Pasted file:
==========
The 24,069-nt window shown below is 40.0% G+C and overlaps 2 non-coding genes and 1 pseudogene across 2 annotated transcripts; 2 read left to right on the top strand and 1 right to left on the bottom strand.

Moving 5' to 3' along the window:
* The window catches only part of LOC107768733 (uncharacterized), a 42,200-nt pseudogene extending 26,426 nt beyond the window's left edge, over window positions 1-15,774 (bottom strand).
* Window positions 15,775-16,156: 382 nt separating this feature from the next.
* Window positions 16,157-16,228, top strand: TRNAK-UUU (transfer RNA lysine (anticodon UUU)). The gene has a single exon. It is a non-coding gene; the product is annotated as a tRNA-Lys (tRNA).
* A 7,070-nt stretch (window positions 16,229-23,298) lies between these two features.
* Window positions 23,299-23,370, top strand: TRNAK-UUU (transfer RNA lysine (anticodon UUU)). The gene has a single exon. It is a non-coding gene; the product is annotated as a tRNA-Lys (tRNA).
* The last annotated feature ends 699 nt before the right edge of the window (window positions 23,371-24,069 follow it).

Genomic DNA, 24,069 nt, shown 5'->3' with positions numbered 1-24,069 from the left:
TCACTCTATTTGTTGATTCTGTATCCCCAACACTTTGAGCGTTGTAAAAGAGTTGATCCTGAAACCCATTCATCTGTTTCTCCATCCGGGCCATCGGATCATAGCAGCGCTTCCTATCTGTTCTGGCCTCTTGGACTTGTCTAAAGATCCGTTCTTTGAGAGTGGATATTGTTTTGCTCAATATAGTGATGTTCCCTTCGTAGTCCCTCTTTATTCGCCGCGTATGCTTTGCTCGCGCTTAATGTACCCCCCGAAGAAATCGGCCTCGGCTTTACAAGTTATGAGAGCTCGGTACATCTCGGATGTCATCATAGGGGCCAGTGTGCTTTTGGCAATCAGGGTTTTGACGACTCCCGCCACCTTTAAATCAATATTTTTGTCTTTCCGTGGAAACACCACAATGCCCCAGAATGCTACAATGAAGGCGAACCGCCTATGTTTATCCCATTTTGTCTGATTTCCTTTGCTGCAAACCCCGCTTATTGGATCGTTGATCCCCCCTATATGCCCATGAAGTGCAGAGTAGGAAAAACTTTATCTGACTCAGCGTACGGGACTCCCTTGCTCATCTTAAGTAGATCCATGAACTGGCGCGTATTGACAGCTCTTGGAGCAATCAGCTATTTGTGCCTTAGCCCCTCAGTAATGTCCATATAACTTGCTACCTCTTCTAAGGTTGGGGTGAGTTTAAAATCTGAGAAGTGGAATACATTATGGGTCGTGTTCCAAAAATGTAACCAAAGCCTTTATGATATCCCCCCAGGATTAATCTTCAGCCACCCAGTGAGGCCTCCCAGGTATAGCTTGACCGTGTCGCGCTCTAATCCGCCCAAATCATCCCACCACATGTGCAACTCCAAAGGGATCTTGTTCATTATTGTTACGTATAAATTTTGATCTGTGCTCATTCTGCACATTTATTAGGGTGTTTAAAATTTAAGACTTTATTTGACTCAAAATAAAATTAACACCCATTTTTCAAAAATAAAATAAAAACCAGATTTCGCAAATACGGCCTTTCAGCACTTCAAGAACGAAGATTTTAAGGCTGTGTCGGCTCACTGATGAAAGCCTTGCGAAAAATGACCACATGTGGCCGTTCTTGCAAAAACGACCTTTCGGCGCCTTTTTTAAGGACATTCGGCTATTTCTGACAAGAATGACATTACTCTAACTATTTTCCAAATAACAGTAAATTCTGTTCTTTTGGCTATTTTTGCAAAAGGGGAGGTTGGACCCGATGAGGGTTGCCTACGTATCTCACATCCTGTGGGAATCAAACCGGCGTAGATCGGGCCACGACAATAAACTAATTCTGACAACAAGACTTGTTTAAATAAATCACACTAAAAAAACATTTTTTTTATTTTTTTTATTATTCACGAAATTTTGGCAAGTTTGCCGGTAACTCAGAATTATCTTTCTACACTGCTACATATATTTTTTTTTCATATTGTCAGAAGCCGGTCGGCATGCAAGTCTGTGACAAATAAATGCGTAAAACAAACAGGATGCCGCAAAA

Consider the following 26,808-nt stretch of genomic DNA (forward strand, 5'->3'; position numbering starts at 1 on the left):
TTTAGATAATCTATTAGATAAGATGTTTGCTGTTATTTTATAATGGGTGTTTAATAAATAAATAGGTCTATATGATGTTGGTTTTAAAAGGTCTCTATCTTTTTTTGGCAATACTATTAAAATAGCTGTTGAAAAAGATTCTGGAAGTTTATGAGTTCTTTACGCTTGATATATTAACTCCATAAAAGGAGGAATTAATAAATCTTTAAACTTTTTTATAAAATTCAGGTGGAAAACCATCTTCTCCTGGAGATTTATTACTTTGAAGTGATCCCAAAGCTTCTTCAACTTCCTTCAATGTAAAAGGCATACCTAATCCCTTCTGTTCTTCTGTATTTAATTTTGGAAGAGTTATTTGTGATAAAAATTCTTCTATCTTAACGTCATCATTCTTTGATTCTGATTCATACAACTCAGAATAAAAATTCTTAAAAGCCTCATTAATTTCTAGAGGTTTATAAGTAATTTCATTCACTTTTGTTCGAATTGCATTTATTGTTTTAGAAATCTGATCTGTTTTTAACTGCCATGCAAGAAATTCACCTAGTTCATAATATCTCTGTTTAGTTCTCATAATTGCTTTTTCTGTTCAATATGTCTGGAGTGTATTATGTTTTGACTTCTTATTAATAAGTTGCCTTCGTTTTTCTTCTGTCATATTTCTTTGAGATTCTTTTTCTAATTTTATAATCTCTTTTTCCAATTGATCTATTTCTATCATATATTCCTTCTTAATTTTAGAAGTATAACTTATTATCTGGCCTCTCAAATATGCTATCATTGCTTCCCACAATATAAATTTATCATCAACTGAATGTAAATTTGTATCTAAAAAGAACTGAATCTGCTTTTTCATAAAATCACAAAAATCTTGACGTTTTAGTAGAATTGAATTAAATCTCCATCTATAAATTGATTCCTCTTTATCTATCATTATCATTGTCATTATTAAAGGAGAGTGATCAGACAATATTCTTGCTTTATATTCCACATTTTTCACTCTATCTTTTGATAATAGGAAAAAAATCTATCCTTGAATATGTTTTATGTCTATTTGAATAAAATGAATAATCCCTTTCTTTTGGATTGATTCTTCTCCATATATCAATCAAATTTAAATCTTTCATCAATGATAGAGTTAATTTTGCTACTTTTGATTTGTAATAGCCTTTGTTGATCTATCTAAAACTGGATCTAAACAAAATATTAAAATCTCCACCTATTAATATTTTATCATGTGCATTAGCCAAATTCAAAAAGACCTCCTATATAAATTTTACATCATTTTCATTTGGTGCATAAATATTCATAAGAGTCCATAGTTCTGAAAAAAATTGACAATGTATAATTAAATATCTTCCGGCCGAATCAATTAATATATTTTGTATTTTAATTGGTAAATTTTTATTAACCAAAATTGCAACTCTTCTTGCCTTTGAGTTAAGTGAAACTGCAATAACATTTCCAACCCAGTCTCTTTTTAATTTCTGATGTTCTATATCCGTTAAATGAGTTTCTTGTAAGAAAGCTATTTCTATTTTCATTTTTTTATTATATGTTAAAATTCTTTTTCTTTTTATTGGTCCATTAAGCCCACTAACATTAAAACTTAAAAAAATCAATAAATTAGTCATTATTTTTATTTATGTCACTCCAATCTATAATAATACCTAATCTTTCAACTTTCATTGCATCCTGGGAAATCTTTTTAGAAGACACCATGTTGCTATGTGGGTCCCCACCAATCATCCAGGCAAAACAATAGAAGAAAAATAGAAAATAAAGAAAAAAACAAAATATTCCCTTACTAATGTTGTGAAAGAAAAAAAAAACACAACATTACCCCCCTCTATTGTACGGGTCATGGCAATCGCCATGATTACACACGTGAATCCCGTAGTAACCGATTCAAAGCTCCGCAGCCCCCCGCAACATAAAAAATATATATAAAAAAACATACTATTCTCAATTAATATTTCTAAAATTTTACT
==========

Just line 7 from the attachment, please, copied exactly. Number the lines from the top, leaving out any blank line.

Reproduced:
* Window positions 23,299-23,370, top strand: TRNAK-UUU (transfer RNA lysine (anticodon UUU)). The gene has a single exon. It is a non-coding gene; the product is annotated as a tRNA-Lys (tRNA).